Interview: Robert Davi sits down and discusses The Great Chameleon
“This is politically incorrect,” says actor Robert Davi in the back of a Toronto bar one weekday morning. He is talking about his new movie, The Great Chameleon, and he is sitting beside Canadian writer and actor Victor Altomare. The two old-school Italian men have teamed up for an absurdist comedy filmed in Toronto, and one that is a marked departure for the legendary Davi.
“Political correctness pisses me off,” he says, adding that “people can’t laugh at themselves and can’t laugh at the stereotypes.” This movie is certainly not for those people. Davi plays a detective (always well-dressed, just as he is in person), following the trail of an ex-con and master of disguise, Joe Murky (Altomare). Murky has been released from prison to help solve a cold case, as he tackles a personal problem of his own. And so ensures chaos and frivolity in this very off-colour and old-school comedic endeavor.
Davi admits he wasn’t actually sure what he was getting into, having not previous met Altomare. A Canadian producer, actor, and screenwriter, Altomare had sought out Davi. “I’ve always admired Robert,” he said, sitting across from Davi at the bar, equally well-dressed. “A lot of it was not only as an actor, but who he is as a human being: his Christian beliefs, his family, his look. I was watching him in interviews, I said, ‘yeah, this is my man.’
“I read [the script] and said ‘who the hell is Victor Altomare?!’” says Davi, half-jokingly. Having looked back on the work of Altomare, Davi had somewhat an idea of what lied ahead, but still not positive. “I saw some of his other stuff, and I knew it was going to be formless mayhem. They wanted more mayhem. I said, ‘what about story?’ They said, ‘more mayhem!’”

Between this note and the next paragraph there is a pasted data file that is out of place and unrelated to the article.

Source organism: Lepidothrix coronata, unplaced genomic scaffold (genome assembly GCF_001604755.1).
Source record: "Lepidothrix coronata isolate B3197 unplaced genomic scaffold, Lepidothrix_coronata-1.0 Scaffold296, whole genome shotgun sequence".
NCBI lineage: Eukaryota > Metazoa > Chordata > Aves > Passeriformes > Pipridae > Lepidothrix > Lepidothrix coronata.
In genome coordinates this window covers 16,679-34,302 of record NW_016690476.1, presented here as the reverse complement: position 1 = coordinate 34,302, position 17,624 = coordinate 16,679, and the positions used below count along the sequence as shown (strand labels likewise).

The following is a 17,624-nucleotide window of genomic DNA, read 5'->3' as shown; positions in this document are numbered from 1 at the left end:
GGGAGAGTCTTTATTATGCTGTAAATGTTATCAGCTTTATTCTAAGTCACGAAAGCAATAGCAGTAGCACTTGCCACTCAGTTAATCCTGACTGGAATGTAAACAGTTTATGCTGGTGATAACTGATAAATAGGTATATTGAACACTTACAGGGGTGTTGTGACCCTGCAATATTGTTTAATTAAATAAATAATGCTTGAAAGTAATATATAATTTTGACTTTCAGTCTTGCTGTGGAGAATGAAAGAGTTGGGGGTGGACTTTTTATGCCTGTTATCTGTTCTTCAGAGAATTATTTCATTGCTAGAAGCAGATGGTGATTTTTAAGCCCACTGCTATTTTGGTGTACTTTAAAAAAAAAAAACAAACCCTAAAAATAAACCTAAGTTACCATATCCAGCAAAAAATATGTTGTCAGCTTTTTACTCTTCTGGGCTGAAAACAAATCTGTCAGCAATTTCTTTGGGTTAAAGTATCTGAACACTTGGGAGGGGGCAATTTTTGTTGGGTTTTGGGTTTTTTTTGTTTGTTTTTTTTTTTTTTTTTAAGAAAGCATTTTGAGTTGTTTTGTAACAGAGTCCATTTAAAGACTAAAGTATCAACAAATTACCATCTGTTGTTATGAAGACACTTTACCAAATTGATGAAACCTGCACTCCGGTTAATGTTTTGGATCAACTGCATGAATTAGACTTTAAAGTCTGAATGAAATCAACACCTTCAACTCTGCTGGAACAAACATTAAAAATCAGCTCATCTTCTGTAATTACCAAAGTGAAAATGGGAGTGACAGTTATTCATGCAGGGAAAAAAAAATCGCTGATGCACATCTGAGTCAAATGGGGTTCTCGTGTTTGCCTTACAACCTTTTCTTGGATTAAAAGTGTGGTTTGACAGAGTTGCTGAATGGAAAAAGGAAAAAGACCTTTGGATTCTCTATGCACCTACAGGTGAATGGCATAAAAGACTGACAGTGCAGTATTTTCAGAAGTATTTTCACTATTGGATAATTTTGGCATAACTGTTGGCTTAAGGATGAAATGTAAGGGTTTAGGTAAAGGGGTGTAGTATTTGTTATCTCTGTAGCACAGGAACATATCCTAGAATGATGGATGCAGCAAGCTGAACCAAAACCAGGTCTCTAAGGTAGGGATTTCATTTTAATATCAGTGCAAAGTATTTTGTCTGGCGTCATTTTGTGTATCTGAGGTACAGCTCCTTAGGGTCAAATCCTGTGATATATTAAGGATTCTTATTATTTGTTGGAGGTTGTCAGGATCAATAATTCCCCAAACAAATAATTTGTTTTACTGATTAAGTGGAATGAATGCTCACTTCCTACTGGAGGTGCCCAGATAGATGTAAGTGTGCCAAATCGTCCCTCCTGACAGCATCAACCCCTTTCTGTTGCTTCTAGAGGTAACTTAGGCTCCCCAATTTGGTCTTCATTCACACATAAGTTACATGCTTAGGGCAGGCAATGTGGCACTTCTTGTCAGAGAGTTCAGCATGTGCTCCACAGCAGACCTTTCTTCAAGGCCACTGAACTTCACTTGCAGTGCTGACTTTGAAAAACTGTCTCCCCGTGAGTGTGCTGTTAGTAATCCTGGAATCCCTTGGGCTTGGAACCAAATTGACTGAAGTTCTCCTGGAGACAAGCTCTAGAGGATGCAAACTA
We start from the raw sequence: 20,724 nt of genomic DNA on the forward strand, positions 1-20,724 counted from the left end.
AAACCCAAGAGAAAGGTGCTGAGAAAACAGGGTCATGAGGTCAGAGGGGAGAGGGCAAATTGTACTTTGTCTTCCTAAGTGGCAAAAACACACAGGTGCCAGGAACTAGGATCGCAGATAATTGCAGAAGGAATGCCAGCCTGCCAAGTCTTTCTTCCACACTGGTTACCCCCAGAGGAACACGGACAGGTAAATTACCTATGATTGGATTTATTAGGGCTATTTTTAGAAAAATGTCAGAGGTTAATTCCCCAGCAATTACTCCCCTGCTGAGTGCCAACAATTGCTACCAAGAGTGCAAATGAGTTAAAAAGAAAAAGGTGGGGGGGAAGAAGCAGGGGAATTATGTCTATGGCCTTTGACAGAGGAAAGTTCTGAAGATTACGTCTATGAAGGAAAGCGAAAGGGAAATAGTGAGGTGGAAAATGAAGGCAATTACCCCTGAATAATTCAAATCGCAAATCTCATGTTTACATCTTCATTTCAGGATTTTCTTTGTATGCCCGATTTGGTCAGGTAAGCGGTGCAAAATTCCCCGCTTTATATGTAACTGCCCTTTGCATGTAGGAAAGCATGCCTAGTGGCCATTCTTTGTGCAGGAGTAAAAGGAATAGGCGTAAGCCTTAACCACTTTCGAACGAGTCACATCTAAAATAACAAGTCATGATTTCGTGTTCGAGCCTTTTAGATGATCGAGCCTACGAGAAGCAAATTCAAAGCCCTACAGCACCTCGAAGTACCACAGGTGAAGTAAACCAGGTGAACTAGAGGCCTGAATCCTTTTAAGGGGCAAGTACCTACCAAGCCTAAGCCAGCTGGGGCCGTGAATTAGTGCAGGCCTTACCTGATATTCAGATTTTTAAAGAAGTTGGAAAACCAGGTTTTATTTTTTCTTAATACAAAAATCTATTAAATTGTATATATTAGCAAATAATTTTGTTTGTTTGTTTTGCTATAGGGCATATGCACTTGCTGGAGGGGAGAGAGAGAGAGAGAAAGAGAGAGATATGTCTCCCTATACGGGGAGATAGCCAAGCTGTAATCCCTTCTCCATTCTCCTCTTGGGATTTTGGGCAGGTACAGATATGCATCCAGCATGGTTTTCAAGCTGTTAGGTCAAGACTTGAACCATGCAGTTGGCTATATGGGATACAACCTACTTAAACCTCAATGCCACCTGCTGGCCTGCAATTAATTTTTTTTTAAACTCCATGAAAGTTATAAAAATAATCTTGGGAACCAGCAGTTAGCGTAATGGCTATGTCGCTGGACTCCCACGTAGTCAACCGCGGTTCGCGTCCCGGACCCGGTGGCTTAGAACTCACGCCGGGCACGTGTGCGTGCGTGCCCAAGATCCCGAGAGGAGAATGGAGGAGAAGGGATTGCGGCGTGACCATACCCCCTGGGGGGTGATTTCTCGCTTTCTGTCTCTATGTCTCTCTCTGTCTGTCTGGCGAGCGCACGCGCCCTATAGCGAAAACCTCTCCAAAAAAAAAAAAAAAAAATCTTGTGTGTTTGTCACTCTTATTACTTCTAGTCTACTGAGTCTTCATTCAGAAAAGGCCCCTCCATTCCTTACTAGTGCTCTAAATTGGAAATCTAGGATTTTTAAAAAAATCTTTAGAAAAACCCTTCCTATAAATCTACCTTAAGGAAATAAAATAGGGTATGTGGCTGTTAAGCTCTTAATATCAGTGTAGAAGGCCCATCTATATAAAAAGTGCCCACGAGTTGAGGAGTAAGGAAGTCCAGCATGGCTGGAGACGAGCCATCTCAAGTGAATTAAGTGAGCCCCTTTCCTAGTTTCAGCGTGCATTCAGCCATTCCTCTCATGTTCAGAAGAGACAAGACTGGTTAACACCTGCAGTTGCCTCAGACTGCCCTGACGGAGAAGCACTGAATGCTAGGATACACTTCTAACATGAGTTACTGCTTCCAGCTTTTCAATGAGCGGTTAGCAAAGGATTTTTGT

“[Altomare] got this mad f***ing Serbian director convinced (Goran Kalezic), and so he bought into this sh*t, and then he sold it to me.”
So what makes a veteran actor, known for more serious and darker roles such as an FBI agent on the series Profile and the movie Die Hard, and of course as legendary Bond villain Franz Sanchez in Licence to Kill, opt for a crude comedy?
“My kids watch films that I wouldn’t necessarily watch,” he explains. “It’s fun to do something that breaks you out of your wheel. I like being able to push the envelope.”
“I laughed a lot on set,” adds Davi, who is both an imposing figure and disarmingly nice and charming.
While The Great Chameleon has wrapped and is now out for public receivership, Davi continues to work hard, and continues to surprise. He has recently released an album: Davi Sings Sinatra: On the Road to Romance. The actor not only has a stirring voice that evokes the famed singer, but is a showman too, touring the country, engaging with audiences, and dazzles with a sound that is powerfully familiar.
For his triumphs – past, present, and future – Davi has been honored in Toronto’s Little Italy with his very own star. As the Taste of Little Italy festival takes over College Street in downtown Toronto, Davi will be celebrated on Saturday, June 15th in the neighbourhood’s Italian Walk of Fame. As it happens, The Great Chameleon will be playing at the Royal Theatre on College Street.
As far as the success of the film goes, Davi remarks,”who knows? You never know.” What is certain is that Davi is dedicated and diverse, an honest and old-school gentleman who has his eyes always on the future. When asked about where he is currently in his career, Davi casually and confidently declares: “The best is yet to come…the best is yet to come.”